VocalEssence is a non-profit choral music organization based in Minneapolis, Minnesota. Each year the organization presents a series of concerts featuring the 130-voice VocalEssence Chorus and its core group, a 32-voice professional mixed chorus called the Ensemble Singers, along with guest soloists and instrumentalists.
Mark Engebretson, DM, Northwestern University is a saxophonist and composer. He has written music for orchestra, wind ensemble, chorus and chamber formations. His music often combines computer music and live performance.
John Howell Morrison is a contemporary classical composer and educator. His works have been commissioned and performed by the Intergalactic Contemporary Ensemble, Minnesota Contemporary Ensemble, and Galhano/Montgomery Duo, among others. His recording, Hard Weather Makes Good Wood, was released on the Innova Music label in 2003. Morrison held the Chair in Composition and Theory at the Longy School of Music from 2003 to 2010.
Nicholas Roy Vasallo is an American composer. In 1997, Vasallo graduated from Monte Vista High School in Danville, California, where he began his musical career as an electric guitarist and vocalist in a hardcore band called Y.F.H.. He has been credited as being the father of a genre of extreme metal called deathcore. Vasallo has since evolved from a rock musician into an award-winning composer and professor of music. He is best known for his compositions combining heavy metal sounds and aesthetics with experimental classical techniques. He has released three albums containing his compositions with different independent labels. His music is published by Santa Barbara Music Publishers and released by Innova Recordings. Vasallo is of Filipino and Taiwanese descent.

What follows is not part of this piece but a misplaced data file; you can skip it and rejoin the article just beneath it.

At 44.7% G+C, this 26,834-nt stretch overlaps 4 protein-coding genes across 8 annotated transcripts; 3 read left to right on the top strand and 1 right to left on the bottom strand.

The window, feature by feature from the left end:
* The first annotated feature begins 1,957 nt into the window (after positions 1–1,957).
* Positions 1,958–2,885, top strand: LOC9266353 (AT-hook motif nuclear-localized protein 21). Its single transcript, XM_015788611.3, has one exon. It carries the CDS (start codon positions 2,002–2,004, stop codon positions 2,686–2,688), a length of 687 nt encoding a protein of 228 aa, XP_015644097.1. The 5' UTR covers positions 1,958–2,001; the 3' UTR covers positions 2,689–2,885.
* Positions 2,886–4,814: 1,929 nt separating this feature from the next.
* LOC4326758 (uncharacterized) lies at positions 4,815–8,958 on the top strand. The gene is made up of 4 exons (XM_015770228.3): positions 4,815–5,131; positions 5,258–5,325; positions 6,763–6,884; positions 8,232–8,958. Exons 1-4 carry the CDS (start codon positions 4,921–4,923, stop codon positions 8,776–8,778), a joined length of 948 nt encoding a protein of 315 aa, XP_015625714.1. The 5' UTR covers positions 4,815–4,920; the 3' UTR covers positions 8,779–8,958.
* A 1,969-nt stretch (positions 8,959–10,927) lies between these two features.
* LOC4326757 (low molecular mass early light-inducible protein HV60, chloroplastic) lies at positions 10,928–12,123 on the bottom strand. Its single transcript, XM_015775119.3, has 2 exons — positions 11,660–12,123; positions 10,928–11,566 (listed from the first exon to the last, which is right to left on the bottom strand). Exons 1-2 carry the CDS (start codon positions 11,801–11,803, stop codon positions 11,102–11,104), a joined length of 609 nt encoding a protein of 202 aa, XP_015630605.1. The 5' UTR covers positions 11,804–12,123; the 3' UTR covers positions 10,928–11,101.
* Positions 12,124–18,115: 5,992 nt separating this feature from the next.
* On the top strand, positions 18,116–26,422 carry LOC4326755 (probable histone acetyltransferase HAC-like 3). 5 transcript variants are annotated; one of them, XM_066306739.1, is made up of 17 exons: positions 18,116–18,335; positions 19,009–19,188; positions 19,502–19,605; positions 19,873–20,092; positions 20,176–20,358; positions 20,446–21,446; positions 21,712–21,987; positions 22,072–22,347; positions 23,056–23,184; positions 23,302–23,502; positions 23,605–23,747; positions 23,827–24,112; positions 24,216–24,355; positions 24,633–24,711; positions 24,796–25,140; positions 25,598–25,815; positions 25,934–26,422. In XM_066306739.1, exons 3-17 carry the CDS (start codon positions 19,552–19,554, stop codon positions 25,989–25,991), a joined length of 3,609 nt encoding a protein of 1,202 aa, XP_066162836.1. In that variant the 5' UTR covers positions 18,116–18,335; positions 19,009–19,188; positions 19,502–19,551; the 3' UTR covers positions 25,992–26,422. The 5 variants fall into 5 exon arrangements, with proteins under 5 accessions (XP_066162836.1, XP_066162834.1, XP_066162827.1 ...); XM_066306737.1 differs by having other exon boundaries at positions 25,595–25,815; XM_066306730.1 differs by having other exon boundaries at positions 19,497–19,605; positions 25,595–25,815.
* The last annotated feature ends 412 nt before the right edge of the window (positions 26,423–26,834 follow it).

The AIDS Quilt Songbook is an ongoing collaborative song-cycle with subsequent additions responding to the stigma surrounding, ignorance of, and grief caused by the spread of HIV/AIDS, serving as a companion work to the NAMES Project AIDS Memorial Quilt. While its original printed edition consists of 18 songs with texts and music by American poets and composers, as a whole it includes numerous uncollected works.
Scott L. Miller is an American composer best known for his electroacoustic chamber music and ecosystemic performance pieces. His music is characterized by collaborative approaches to composition and the use of electronics, performer-computer improvisation and re-imagining ancient composing processes through the lens of 21st-century technology. Inspired by the inner-workings of sound and the microscopic in the natural and mechanical worlds, his music is the product of experimentation and collaboration with musicians and performers from across the spectrum of styles.